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          Re: [beemonitoring] The Soap Collecting Jar





          Sam: I understand the utility of pan traps and the
          like for certain types of surveys, but I regret the
          generation of so many specimens with no biological
          information beyond it was there then. For bee
          biology, this is a step backwards. Hand collecting
          directly into soapy water, or alcohol or whatever, is
          a useful emergency technique but I would hope it would
          would not become a primary collecting method. The
          pollen that bees collect is valuable data and removing
          it as a matter of course, either as a byproduct of the
          collecting technique, or intentionally, as a matter
          of aesthetics or ease of identification, is something
          that should be discouraged. A rigorous analysis of
          diet breadth in bees requires pollen analysis and this
          is impossible for specimens that have been through the
          washer.

          best

          Jack
          ---
          frozenbeedoc@... wrote:

          > Hey Sam,
          >
          > I figured that out last summer (soap in collecting
          > jars). Forgot to tell
          > you. Worked well for me. I used a small jelly
          > canning jar. Easy to carry and
          > use.
          >
          > Anita
          >

          John L. Neff
          Central Texas Melittological Institute
          7307 Running Rope
          Austin,TX 78731 USA
          512-345-7219


        • T'ai Roulston
          ... Sam: A lot of people are repeating statements similar to this, casually and in submitted manuscripts. Certainly, any standardized collecting is more
          Message 4 of 14 , Jun 4, 2008
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             The advantage of bowls for general surveys is that they are more replicable than following the ramblings, skill, and proclivities of a person with a net.   


            Sam:

            A lot of people are repeating statements similar to this, casually and in submitted manuscripts.  Certainly, any standardized collecting is more repeatable than non-standardized collecting (the rambling, skill, and proclivity part). Is pan-trapping more repeatable than standardized intensive netting? It probably is, but I haven't seen the data yet. There can certainly be big differences among collectors in catching small or speedy insects, but the variability of pan trap catch with placement can be extraordinary as well.  Repeatability is likely to be strongly related to sampling effort (number of collectors/collecting time or number of pan traps) plus variation related to biases in method. None of these factors are well documented or, to my knowledge, easily generalized at this point.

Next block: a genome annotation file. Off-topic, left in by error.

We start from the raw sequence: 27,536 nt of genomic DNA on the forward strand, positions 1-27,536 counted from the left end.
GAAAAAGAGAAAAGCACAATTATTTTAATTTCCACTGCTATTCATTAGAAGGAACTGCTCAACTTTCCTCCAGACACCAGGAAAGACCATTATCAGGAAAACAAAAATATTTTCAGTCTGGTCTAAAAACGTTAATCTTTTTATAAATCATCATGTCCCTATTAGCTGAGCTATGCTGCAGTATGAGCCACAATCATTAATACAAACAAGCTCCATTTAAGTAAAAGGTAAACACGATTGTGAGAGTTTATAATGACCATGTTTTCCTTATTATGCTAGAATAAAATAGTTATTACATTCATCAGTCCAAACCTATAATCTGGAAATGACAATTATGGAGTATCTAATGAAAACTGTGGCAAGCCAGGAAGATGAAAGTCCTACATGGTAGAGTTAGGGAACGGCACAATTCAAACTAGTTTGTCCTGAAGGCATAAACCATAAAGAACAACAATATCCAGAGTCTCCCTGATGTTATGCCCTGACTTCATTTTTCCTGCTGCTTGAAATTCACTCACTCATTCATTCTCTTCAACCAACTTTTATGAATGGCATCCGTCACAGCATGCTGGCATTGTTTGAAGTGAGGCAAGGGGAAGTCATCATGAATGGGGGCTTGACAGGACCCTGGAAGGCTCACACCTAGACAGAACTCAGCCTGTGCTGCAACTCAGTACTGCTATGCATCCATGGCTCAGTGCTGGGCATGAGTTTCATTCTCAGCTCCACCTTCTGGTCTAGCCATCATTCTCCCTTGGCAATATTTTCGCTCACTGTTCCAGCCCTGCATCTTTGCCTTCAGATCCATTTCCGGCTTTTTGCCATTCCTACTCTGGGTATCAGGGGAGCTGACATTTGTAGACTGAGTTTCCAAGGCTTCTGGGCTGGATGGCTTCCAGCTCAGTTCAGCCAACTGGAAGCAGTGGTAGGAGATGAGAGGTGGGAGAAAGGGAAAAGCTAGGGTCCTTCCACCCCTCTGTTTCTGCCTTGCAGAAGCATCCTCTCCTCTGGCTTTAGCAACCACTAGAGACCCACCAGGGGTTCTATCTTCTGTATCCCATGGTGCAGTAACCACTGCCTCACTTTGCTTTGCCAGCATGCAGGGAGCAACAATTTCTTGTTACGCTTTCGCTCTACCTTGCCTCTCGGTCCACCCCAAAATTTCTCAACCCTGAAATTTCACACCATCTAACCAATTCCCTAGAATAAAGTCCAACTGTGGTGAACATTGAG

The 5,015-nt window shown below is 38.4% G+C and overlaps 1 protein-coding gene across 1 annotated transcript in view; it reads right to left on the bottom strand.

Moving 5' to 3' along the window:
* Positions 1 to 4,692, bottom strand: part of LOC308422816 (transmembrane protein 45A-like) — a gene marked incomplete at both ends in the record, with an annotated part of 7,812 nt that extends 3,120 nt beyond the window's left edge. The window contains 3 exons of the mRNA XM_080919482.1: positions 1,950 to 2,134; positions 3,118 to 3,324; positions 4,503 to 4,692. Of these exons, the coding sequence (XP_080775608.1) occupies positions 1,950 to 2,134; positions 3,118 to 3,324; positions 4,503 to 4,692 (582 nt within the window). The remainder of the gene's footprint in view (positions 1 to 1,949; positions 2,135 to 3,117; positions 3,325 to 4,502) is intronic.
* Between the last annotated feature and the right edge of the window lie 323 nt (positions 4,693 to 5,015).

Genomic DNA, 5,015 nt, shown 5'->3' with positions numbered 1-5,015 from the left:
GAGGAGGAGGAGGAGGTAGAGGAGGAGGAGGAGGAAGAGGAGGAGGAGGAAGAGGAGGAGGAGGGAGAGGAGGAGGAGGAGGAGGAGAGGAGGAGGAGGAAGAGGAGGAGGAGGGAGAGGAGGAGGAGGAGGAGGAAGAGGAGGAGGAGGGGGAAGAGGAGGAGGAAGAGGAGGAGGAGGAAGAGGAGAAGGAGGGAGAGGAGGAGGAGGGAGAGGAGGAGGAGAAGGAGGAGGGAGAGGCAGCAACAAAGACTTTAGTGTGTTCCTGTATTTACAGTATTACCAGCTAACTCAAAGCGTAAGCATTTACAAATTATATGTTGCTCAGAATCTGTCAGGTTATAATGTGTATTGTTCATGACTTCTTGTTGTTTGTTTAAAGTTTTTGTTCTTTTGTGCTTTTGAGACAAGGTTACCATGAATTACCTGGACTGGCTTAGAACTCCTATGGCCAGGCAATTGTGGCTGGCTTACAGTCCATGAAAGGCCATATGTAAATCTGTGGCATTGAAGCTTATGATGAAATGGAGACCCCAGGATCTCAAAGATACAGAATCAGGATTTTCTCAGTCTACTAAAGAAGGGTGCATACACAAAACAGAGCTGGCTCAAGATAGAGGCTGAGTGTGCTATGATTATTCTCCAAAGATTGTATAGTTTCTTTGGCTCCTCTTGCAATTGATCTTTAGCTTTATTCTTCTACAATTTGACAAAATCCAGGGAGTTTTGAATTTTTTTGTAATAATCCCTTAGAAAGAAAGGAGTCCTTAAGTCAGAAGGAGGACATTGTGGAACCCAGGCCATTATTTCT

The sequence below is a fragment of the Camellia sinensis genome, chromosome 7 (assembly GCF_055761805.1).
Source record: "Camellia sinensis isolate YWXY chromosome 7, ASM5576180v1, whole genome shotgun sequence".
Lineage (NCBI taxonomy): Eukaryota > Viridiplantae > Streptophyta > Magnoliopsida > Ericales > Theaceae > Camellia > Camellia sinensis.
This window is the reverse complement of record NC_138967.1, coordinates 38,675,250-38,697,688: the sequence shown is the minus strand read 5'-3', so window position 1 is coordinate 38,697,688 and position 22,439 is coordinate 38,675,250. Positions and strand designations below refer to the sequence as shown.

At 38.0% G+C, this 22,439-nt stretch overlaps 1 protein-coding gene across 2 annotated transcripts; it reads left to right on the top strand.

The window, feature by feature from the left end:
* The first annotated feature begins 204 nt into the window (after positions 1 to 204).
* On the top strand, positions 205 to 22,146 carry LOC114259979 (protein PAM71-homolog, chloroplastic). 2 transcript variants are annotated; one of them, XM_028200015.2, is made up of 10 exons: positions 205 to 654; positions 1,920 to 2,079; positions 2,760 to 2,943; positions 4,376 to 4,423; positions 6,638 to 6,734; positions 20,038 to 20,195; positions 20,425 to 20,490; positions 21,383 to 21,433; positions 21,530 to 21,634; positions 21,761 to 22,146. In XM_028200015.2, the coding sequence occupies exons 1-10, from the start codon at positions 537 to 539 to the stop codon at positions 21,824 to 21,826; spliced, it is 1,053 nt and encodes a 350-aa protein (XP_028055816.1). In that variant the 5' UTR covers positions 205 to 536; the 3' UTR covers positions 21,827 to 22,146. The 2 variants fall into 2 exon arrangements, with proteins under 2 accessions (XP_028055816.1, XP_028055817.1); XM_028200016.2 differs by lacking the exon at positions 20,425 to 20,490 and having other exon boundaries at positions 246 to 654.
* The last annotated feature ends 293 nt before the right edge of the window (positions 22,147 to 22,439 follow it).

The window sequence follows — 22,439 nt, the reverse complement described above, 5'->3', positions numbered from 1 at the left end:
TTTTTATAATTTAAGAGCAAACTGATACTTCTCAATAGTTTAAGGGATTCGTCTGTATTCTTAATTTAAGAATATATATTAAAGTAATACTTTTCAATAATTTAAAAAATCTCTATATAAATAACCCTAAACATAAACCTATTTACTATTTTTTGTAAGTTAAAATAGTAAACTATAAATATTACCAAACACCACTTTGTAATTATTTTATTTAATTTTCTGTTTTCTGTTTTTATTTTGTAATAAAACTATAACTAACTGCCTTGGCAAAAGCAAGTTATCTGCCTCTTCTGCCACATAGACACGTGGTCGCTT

T'ai

            T'ai Roulston
            Associate Director Blandy Experimental Farm
            Research Assoc. Prof. Environmental Sciences
            University of Virginia
            400 Blandy Farm Lane
            Boyce, VA 22620
            540 837-1758 ext 276

          • Sam Droege
            T ai: True, I am generalizing based on experience rather than on data. Other than some rather small references in papers to differences in observers in
            Message 5 of 14 , Jun 5, 2008
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              T'ai:

              True, I am generalizing based on experience rather than on data.  Other than some rather small references in papers to differences in observers in netting capture rates I can't think of anything published that looks at comparisons in variability in any set of different techniques.   Maybe some design like this:

              Perhaps use 6 collectors (3 experienced, 3 neophyte) and 18 Study Sites (Vernal bottomlands, transmission lines, or fields, 1 Hectare but perhaps larger so their is a larger collection of bees to sample from)


              Day 1.  Observers are assigned to the 18 sites (3 each) in which they set out bowls in the early a.m. and then net for 1 hour during the middle of the day.
              Day 2. Observers do an additional 3 sites allocated in such as way that all pairs of observers have been matched.  (note that there would be 3 extra sites on day 2)

              It would be nice to repeat this at another 18 sites so that the number of bees wouldn't be exhausted at a site.,.... or perhaps better... simply wait several weeks and do it again on the same sites

              That's my initial idea.  I have a feeling there is a more parsimonious design out there somewhere but can't think of it at this point.   I am also concerned that because we are dealing with day, site, observer, and technique factors here that our degrees of freedom might be eaten up.  This would be a grand summer student project. .... How about doing it at Blandy this summer?  I would be glad to come down to participate.